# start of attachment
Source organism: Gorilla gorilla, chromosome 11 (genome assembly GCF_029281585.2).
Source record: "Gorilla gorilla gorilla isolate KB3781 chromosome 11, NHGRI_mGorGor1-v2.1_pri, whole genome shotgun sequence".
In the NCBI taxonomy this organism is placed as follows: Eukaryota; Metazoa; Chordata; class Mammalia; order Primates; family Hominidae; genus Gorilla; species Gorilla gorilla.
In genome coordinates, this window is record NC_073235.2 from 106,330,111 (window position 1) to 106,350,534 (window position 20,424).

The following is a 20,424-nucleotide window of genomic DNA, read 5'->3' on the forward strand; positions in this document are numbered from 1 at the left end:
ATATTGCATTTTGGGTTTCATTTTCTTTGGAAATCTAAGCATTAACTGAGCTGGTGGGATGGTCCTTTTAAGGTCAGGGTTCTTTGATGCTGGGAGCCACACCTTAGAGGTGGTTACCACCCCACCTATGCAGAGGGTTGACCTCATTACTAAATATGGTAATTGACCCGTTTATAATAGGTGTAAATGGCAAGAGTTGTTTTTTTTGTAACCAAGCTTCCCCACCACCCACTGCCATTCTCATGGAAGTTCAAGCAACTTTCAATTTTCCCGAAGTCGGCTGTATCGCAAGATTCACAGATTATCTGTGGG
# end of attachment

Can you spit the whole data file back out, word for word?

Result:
Source organism: Gorilla gorilla, chromosome 11 (genome assembly GCF_029281585.2).
Source record: "Gorilla gorilla gorilla isolate KB3781 chromosome 11, NHGRI_mGorGor1-v2.1_pri, whole genome shotgun sequence".
In the NCBI taxonomy this organism is placed as follows: Eukaryota; Metazoa; Chordata; class Mammalia; order Primates; family Hominidae; genus Gorilla; species Gorilla gorilla.
In genome coordinates, this window is record NC_073235.2 from 106,330,111 (window position 1) to 106,350,534 (window position 20,424).

The following is a 20,424-nucleotide window of genomic DNA, read 5'->3' on the forward strand; positions in this document are numbered from 1 at the left end:
ATATTGCATTTTGGGTTTCATTTTCTTTGGAAATCTAAGCATTAACTGAGCTGGTGGGATGGTCCTTTTAAGGTCAGGGTTCTTTGATGCTGGGAGCCACACCTTAGAGGTGGTTACCACCCCACCTATGCAGAGGGTTGACCTCATTACTAAATATGGTAATTGACCCGTTTATAATAGGTGTAAATGGCAAGAGTTGTTTTTTTTGTAACCAAGCTTCCCCACCACCCACTGCCATTCTCATGGAAGTTCAAGCAACTTTCAATTTTCCCGAAGTCGGCTGTATCGCAAGATTCACAGATTATCTGTGGG